Read the full statement:

5:35 p.m. ET, January 12, 2021

Police initiate immediate road closures around the Capitol "until further notice"

From CNN's Ryan Nobles

The US Capitol Police have initiated immediate road closures surrounding the Capitol “until further notice,” according to a notice sent to Capitol Hill offices.

“Due to the Capitol Complex being closed, the following road closures are in effect until further notice,” the note reads. DC Police also issued traffic alerts on Twitter this afternoon. 

Capitol Police Acting Chief Yogananda Pittman said in a written statement on Monday, “There will be no public access to the Capitol Grounds during the Inauguration, and the event will go on as scheduled.”

5:49 p.m. ET, January 12, 2021

McConnell believes impeaching Trump will help rid him from the party, source says

From CNN's Manu Raju, Phil Mattingly, Jim Acosta, Kaitlan Collins and Dana Bash

Drew Angerer/Getty Images/FILE
Drew Angerer/Getty Images/FILE

Senate Majority Leader Mitch McConnell has indicated that he believes that impeaching Donald Trump will make it easier to get rid of Trump and Trumpism from the party, according to a source with knowledge of the matter.

The silence has been deliberate — and left open his option of supporting impeachment.

Another person with direct knowledge says there’s a reason McConnell has been silent on impeachment as other Republicans have pushed back: He’s furious about what happened Jan. 6, even more so that Trump has shown no contrition.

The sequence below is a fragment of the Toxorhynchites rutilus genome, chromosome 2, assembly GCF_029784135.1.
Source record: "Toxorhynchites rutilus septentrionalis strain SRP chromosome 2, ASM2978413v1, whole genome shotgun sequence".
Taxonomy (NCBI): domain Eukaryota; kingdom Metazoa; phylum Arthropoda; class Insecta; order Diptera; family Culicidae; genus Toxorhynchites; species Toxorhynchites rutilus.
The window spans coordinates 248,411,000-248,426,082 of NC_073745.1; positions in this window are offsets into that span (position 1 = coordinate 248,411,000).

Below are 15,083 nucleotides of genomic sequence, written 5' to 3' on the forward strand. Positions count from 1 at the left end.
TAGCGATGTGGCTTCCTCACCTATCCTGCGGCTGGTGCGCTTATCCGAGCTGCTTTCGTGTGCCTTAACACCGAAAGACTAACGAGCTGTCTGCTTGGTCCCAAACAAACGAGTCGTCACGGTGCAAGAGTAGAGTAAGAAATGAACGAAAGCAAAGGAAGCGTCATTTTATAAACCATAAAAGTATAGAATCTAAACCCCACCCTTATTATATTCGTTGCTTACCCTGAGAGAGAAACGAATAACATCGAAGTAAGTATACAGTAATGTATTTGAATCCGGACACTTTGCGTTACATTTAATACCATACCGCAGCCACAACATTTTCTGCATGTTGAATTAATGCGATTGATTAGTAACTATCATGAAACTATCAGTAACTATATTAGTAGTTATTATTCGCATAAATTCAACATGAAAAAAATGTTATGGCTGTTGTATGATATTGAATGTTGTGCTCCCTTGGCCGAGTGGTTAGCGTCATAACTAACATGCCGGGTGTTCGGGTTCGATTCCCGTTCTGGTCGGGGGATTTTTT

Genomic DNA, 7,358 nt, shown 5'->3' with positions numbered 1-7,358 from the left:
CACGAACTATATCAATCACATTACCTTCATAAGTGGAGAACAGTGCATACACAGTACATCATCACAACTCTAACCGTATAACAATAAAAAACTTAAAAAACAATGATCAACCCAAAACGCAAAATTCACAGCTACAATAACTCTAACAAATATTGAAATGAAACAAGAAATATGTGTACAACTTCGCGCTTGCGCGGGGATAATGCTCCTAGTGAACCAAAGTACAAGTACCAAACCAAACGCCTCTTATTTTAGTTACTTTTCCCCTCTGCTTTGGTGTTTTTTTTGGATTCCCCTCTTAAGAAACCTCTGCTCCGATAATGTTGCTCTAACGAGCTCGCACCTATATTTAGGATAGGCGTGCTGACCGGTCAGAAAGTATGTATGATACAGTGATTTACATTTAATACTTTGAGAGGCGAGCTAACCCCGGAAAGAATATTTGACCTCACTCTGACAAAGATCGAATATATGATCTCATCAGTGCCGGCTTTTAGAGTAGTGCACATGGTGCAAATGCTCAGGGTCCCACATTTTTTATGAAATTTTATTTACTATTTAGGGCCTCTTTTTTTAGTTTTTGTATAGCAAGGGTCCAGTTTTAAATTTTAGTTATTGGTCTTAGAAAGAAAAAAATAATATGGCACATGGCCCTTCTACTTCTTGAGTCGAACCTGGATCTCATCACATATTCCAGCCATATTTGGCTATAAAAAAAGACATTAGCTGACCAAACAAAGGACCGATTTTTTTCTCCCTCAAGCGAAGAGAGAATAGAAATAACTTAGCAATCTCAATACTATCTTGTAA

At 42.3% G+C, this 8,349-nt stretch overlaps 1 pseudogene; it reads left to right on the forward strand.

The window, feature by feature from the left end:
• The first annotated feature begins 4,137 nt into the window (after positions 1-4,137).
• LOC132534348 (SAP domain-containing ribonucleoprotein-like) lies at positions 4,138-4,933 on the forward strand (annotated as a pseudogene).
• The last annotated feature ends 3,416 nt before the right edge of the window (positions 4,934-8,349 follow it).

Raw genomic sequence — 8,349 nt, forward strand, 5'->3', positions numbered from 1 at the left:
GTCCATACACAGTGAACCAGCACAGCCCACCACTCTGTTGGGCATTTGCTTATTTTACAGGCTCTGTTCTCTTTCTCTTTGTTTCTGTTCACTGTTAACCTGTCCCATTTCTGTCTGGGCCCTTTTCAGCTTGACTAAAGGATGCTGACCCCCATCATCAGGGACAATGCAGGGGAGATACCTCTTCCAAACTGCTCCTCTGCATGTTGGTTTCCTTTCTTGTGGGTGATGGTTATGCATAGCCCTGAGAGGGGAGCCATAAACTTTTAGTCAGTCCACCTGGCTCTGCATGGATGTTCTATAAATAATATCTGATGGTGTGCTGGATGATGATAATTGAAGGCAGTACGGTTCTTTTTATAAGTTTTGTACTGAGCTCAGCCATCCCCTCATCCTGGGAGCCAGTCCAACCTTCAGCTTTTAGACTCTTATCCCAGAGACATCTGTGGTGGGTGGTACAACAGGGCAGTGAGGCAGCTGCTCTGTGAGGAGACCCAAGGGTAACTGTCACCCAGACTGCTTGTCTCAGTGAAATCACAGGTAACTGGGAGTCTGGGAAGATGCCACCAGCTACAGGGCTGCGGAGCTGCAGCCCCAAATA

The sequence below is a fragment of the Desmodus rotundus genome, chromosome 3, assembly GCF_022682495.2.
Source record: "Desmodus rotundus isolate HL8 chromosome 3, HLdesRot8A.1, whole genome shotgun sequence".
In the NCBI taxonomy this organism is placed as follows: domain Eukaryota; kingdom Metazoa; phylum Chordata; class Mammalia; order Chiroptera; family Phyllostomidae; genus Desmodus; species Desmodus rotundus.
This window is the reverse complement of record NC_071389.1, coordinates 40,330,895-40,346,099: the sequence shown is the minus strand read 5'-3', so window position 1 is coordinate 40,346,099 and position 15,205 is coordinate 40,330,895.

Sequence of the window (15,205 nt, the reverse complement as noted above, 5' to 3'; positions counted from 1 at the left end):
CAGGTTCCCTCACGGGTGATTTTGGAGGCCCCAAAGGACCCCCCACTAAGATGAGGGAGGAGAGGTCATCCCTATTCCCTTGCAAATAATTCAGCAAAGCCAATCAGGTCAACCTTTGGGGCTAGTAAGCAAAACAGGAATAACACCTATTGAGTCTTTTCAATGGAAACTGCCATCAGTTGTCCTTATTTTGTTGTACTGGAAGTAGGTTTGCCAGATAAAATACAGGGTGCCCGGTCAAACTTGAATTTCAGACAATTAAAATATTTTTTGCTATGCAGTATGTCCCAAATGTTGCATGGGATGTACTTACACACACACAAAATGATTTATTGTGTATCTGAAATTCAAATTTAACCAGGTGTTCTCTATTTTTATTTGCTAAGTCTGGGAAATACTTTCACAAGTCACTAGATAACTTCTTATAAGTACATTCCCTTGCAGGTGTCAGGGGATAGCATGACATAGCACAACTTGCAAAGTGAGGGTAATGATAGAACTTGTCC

One source said McConnell "hates" Trump for what he did last week following the attacks on the Capitol that left at least five people dead including a Capitol Hill police officer.

McConnell has been steadily moving his conference away from Trump for weeks. While he knows they all aren’t there with him, but believes the party needs to turn the page.

McConnell has made no commitments on voting to convict Trump, and wants to see the article itself before voting.

Trump and McConnell still have not spoken since last Wednesday's riot, and in fact haven't spoken since McConnell’s floor speech acknowledging Joe Biden as President-elect in December.

Another source tells CNN that McConnell couldn’t get Trump on the phone when he refused to sign the stimulus bill over the Christmas week.

McConnell has since told others in the wake of the stimulus circus he won’t talk to Trump again.

Watch here:

5:09 p.m. ET, January 12, 2021

Biden spoke to McConnell about Senate impeachment trial

From CNN's Jeff Zeleny

Getty Images
Getty Images

President-elect Joe Biden is not trying to stop the impeachment proceedings of President Trump, but he is trying to keep them from consuming his agenda and overshadowing the early days of his presidency.

With that in mind, CNN has learned, Biden called Senate Majority Leader Mitch McConnell on Monday to discuss the possibility of “bifurcation” – doing impeachment proceedings alongside confirming his nominees and approving a sweeping Covid relief package.

The two men spoke frankly about a potential impeachment trial for Trump, people familiar with the call said, as both of them noted it would be far different from the trial they sat through in 1999 for President Bill Clinton.

McConnell told Biden that the Senate parliamentarian would have to rule whether the Senate could work on legislative business other than impeachment, people familiar with the call said, adding that McConnell did not offer his own view. 

Biden raised this idea publicly on Monday as he received his second Covid-19 vaccine, saying he had been speaking with lawmakers. He did not reveal that McConnell was among them.  

After next Wednesday, of course, McConnell becomes the Senate Minority Leader. But for the next eight days, McConnell is running the Senate schedule.

The New York Times first reported the Biden-McConnell call.